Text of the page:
In severe cases, the individual may think about ending their life, and they may act on those thoughts.
Psychosis can occur in both manic and depressive episodes. The person may be unable to differentiate between fantasy and reality.
They may believe during a “high” that they are famous, or have high-ranking social connections, or that they have special powers. During a depressive episode, they may believe they have committed a crime or that they are ruined and penniless.
Symptoms of psychosis may include delusions, which are false but strongly felt beliefs, and hallucinations, involving hearing or seeing things that are not there.
Children and teenagers with bipolar disorder are more likely to have temper tantrums, rapid mood changes, outbursts of aggression, explosive anger, and reckless behavior.
These features must be episodic rather than chronic to receive a diagnosis of bipolar disorder.
It is possible to manage all these symptoms with appropriate treatment.
A psychiatrist or psychologist bases the diagnosis on criteria set out in the Diagnostic and Statistical Manual, fifth edition (DSM-5).
The person must meet certain criteria for mania and depression, including an elevated or irritable mood and “persistently increased activity or energy levels.” These must have lasted at least 7 days, or less if symptoms were severe enough to need hospitalization.
The individual and their family members, colleagues, teachers, and friends can help by relating experiences of the patient’s behavior.
Other healthcare professionals may have detected secondary signs of the condition.
The doctor may carry out a physical examination and some diagnostic tests, including blood and urine tests.
This can help to eliminate other possible causes of symptoms, such as substance abuse.
Other conditions that may occur with bipolar disorder are:
- use of drugs or alcohol to cope with symptoms
- post-traumatic stress disorder (PTSD)
- anxiety disorder
- attention-deficit hyperactivity disorder (ADHD)
However, these may also mask a diagnosis.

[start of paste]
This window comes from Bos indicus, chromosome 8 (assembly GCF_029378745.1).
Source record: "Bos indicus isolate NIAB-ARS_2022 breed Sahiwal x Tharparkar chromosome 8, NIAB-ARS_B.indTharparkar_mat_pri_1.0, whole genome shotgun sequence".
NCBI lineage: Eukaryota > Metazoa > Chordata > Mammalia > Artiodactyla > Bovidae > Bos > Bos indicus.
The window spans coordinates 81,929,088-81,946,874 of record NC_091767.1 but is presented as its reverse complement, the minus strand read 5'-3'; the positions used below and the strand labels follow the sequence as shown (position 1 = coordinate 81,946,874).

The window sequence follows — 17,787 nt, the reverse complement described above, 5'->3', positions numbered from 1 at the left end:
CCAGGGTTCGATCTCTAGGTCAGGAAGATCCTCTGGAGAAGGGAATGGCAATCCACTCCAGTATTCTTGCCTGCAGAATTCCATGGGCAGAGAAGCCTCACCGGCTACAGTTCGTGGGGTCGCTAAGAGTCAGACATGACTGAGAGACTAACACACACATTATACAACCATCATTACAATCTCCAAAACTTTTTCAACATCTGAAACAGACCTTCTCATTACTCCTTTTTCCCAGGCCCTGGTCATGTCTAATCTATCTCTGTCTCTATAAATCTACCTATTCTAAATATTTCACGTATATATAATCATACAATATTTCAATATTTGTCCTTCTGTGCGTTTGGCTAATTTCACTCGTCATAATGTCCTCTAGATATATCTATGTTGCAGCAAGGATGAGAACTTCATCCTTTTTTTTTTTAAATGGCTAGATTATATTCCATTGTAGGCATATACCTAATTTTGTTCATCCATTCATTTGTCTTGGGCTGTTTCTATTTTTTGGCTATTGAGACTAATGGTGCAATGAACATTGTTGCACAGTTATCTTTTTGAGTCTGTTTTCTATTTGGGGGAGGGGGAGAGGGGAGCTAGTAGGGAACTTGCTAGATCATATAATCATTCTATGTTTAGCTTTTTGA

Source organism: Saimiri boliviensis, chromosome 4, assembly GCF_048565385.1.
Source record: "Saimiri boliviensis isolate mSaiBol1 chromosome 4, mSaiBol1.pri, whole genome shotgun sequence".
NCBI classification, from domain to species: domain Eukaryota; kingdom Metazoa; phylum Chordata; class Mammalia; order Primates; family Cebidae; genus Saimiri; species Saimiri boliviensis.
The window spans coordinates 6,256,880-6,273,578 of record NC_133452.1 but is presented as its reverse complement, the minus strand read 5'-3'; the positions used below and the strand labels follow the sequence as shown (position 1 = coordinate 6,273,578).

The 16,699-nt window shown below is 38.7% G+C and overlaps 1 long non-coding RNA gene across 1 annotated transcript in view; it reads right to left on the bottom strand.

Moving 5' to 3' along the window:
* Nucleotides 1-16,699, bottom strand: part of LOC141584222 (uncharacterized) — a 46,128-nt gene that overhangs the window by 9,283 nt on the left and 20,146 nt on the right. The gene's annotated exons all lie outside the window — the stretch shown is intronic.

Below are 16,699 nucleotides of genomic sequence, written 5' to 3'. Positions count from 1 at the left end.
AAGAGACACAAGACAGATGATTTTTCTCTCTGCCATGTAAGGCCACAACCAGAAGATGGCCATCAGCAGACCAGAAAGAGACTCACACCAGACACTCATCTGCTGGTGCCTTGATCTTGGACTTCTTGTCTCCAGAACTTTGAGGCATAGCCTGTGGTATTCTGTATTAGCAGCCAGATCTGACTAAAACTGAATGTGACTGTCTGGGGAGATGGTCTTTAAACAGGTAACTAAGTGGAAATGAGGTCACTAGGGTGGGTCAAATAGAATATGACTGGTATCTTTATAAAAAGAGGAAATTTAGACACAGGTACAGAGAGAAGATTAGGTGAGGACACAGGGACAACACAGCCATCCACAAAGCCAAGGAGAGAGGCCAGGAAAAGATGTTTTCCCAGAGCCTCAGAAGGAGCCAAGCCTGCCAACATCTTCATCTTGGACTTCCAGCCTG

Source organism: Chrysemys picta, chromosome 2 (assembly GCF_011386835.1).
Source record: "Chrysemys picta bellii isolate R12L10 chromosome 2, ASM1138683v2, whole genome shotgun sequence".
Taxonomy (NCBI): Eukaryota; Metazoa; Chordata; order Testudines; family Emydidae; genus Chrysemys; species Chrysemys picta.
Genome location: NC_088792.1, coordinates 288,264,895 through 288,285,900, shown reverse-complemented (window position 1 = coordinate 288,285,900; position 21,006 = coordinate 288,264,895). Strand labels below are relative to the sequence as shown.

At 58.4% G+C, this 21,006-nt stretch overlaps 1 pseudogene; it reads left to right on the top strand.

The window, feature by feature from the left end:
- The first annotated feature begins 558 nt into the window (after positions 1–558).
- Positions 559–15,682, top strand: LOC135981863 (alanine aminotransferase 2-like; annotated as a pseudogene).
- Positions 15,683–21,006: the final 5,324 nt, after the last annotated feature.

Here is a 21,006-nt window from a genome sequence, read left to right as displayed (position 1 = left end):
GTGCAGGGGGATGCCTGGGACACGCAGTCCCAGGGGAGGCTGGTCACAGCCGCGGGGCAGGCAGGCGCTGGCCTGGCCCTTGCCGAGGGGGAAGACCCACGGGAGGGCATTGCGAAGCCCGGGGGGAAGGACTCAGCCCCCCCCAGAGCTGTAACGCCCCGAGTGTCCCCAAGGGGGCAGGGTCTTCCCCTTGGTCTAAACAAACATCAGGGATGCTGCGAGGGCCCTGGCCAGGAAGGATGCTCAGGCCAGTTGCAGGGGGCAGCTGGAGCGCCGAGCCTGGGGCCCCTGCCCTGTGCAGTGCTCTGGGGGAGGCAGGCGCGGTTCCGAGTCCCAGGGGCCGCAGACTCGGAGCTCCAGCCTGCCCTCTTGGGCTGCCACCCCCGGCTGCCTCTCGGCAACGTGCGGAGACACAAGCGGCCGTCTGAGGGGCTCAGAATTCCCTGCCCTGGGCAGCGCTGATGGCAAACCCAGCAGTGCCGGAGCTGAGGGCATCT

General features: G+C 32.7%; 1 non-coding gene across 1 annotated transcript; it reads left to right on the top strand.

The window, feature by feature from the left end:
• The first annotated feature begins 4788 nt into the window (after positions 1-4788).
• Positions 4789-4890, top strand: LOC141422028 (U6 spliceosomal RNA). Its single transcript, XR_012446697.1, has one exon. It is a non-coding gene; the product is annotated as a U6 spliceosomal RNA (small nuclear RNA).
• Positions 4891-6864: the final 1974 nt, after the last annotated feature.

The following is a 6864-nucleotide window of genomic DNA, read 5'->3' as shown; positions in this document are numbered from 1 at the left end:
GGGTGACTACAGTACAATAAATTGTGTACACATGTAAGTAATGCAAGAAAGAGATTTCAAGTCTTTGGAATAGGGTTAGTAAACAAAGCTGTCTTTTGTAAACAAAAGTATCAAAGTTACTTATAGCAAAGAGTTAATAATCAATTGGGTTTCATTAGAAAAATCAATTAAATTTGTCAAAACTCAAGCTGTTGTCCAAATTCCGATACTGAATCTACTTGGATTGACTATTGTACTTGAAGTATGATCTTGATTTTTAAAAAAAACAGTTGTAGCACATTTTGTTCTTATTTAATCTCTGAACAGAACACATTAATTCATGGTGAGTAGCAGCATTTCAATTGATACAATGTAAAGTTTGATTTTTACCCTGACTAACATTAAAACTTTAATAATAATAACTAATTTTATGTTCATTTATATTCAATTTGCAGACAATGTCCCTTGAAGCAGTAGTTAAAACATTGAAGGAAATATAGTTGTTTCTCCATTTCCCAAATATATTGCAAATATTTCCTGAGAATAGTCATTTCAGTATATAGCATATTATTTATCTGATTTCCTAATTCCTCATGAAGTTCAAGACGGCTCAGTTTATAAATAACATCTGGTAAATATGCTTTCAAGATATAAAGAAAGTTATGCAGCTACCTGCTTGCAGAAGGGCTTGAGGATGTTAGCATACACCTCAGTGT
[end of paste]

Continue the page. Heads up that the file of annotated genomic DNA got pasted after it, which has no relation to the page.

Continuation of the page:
A person is more likely to seek help during a time of depression than during a “high.” The National Institute of Mental Health (NIMH) urge health care providers to look for signs of mania in the person’s history, to prevent misdiagnosis.
The person may receive a diagnosis of one of three broad types of bipolar disorder.
Bipolar I disorder
For a diagnosis of bipolar I disorder:
- There must have been at least one manic episode
- The person must also have had a previous major depressive episode
- The doctor must rule out disorders that are not associated with bipolar disorder, such as schizophrenia, delusional disorder, and other psychotic disorders.
Bipolar II Disorder
For a diagnosis of bipolar II disorder, the patient must have experienced one or more episodes of depression and at least one hypomanic episode.
A hypomanic state is less severe than a manic one.
Features of a hypomanic episode include sleeping less than normal and being competitive, outgoing, and full of energy.
However, the person is fully functioning, which may not be the case with manic episodes.
Bipolar II disorder can also involve mixed episodes, and there may be symptoms of mood-congruent or mood-incongruent psychotic features.
A mood-congruent psychosis would involve features that match the mood. For example, if a person is experiencing depression, mood-congruent psychosis could have a theme of sadness.
Cyclothymia involves episodes of low-level depression that alternate with periods of hypomania.
The DSM-V classifies it separately from bipolar disorder, because the mood changes are less dramatic.